As an actress I think it’s really interesting to hear about the differences between American and British audiences. I can relate to the fact that it feels good when an audience gives you the reaction you were hoping for, and definitely feels not so nice when they don’t.

  • Becky Abelove

    I’ve loved everything that Daniel has done in the movies. I wish I could get to NY to see him on Broadway!

  • Melissa Alice Caivano

    he is amazing

  • Chelsea Tooley

    I just love him to death!

  • Carleigh

    I love when people discuss the different cultures in comparison – it must be quite the experience when on Broadway to have a big difference!!

  • I would love to see him in a play one day. I bet he is amazing.

  • Leah Dunlap Carabajal

    I love Dan!

  • SheaLaLa


  • Deanna

    Interesting observations!

  • Jane

    This is so cool, I love listening to what he has to say, he is very interesting!

  • Jessica Lyn

    I find it funny that American’s are more reserved when it comes to stereotypical jokes about women and how much they talk.

  • Kylie Elaine

    I wish I could see Daniel Radcliffe on stage!

  • Jade Raquel Figueroa

    I can’t wait to see him in Frankenstein <3

  • Nicole

    Love Dan, so happy for him in everything he’s done since Potter. His observations are so on point.

  • Casie Case

    I would love to see this!

  • Elizabeth Barrett

    I love how he was allowed to interpret Billy’s disability for himself and was able to do research and form the character around his conclusion, instead of being told “This is his disability,” and having to play off of that. He’s really such an amazing actor, and I’m glad he’s doing theatre as well as films. Wish I lived in NY to see all of them.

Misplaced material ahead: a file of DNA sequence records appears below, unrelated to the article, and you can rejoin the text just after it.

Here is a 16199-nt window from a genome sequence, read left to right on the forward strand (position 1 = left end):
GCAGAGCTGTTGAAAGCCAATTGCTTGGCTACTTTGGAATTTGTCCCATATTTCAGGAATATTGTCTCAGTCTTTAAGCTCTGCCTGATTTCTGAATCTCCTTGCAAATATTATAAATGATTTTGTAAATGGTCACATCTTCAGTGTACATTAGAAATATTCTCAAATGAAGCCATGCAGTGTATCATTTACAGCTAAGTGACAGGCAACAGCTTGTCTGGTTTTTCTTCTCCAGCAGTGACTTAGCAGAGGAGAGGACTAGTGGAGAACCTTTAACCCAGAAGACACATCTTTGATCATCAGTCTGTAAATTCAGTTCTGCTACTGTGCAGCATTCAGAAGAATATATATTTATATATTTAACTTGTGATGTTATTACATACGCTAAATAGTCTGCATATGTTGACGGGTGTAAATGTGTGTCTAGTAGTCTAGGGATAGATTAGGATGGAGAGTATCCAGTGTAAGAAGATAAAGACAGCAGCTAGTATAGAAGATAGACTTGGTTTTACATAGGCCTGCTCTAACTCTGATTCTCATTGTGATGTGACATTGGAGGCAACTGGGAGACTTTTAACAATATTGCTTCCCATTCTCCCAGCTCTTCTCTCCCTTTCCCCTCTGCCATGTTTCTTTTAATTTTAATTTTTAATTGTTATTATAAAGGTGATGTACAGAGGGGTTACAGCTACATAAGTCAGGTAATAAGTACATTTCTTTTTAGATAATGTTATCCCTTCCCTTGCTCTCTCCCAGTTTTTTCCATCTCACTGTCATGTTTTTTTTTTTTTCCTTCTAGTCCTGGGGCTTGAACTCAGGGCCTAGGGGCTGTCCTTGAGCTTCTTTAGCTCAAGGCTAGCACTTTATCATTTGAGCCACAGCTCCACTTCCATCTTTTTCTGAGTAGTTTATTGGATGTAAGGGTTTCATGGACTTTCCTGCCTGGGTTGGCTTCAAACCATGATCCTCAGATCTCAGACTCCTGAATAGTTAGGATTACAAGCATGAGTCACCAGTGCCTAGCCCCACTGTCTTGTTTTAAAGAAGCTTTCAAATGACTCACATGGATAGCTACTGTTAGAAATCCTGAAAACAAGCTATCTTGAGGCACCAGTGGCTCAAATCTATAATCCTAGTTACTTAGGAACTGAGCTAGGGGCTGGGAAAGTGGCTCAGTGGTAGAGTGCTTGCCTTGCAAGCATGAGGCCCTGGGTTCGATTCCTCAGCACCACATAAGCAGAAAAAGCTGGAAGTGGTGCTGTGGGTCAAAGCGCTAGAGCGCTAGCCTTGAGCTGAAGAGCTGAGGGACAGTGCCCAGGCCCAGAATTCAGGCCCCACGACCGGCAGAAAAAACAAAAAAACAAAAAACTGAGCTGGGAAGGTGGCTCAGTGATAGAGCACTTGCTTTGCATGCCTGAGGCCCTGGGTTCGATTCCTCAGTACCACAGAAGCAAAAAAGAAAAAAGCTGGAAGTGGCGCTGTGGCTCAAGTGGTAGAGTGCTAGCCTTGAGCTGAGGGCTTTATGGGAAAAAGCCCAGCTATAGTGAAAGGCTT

• Moodie


  • tslagi13

    I wish I could have seen it! I’m not surprised to hear about the differences in audiences either.

  • Jennifer

    I can totally see the “Women” comment not going over so well. American women are notoriously proud, but so should the women England! I mean the Queen! Hellllo. Very powerful woman!

  • Erin R

    Love it!

  • Geoff


  • Kelsie Griesbaum

    Awesome! I never would have guessed…

  • Ellie

    I find this kind of stuff so interesting

  • Rubi


  • Rachael

    That’s interesting!

  • Haley Regal

    That’s funny, we sure do laugh about everything no matter what. I’ve loved Daniel in everything I’ve seen him do, so I’m definitely excited about Frankenstein!

  • Derian David

    hes awesome

  • Melanie Vaughan Rodgers

    Nice article. Not something we usually think about- usually the audience members are just consumers, and we don’t think about the point of view of the actors when the performance is live.

  • Vicky McKinley

    Can’t wait to see it!

  • Zack Dutra

    I never thought about Americans as more politically correct than the British

  • Emily

    Interesting. I figured we were less reserved. I think it is funny he says the wives didn’t let the men laugh. 😉

  • Gnes

    It’s interesting to see how the audience is seen by the actor..really a nice interview!

  • Fernandina Saenz

    That’s curious. I would’ve thought that an American audience would be louder and more extroverted than a British one ^^

  • Nalynessa

    Men looking at their wives asking for permission to laugh. Priceless. So American. Wish I could have seen this!